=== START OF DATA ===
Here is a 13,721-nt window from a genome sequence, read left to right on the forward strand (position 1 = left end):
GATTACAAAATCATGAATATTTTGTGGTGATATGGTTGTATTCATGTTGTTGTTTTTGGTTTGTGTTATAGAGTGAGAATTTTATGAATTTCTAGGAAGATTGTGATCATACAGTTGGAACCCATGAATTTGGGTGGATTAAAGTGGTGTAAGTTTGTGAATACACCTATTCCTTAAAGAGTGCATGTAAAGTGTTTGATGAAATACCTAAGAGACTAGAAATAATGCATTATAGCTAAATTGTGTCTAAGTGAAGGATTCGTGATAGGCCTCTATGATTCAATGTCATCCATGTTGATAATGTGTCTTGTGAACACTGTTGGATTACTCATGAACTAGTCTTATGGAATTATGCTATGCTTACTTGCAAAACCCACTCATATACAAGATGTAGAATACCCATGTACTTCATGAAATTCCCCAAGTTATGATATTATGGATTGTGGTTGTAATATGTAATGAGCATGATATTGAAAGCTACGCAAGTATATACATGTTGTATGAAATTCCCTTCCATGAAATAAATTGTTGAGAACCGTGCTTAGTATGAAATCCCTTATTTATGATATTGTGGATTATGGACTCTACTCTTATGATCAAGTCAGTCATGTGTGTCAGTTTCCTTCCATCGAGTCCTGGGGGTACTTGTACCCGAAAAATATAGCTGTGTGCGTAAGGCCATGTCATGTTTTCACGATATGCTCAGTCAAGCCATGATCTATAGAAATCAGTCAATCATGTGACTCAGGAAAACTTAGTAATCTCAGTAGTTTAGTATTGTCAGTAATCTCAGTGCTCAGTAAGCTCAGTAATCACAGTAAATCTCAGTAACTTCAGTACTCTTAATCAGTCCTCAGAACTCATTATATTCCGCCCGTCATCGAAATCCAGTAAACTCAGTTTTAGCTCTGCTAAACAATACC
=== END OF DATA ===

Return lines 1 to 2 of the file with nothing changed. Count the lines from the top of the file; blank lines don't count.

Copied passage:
Here is a 13,721-nt window from a genome sequence, read left to right on the forward strand (position 1 = left end):
GATTACAAAATCATGAATATTTTGTGGTGATATGGTTGTATTCATGTTGTTGTTTTTGGTTTGTGTTATAGAGTGAGAATTTTATGAATTTCTAGGAAGATTGTGATCATACAGTTGGAACCCATGAATTTGGGTGGATTAAAGTGGTGTAAGTTTGTGAATACACCTATTCCTTAAAGAGTGCATGTAAAGTGTTTGATGAAATACCTAAGAGACTAGAAATAATGCATTATAGCTAAATTGTGTCTAAGTGAAGGATTCGTGATAGGCCTCTATGATTCAATGTCATCCATGTTGATAATGTGTCTTGTGAACACTGTTGGATTACTCATGAACTAGTCTTATGGAATTATGCTATGCTTACTTGCAAAACCCACTCATATACAAGATGTAGAATACCCATGTACTTCATGAAATTCCCCAAGTTATGATATTATGGATTGTGGTTGTAATATGTAATGAGCATGATATTGAAAGCTACGCAAGTATATACATGTTGTATGAAATTCCCTTCCATGAAATAAATTGTTGAGAACCGTGCTTAGTATGAAATCCCTTATTTATGATATTGTGGATTATGGACTCTACTCTTATGATCAAGTCAGTCATGTGTGTCAGTTTCCTTCCATCGAGTCCTGGGGGTACTTGTACCCGAAAAATATAGCTGTGTGCGTAAGGCCATGTCATGTTTTCACGATATGCTCAGTCAAGCCATGATCTATAGAAATCAGTCAATCATGTGACTCAGGAAAACTTAGTAATCTCAGTAGTTTAGTATTGTCAGTAATCTCAGTGCTCAGTAAGCTCAGTAATCACAGTAAATCTCAGTAACTTCAGTACTCTTAATCAGTCCTCAGAACTCATTATATTCCGCCCGTCATCGAAATCCAGTAAACTCAGTTTTAGCTCTGCTAAACAATACC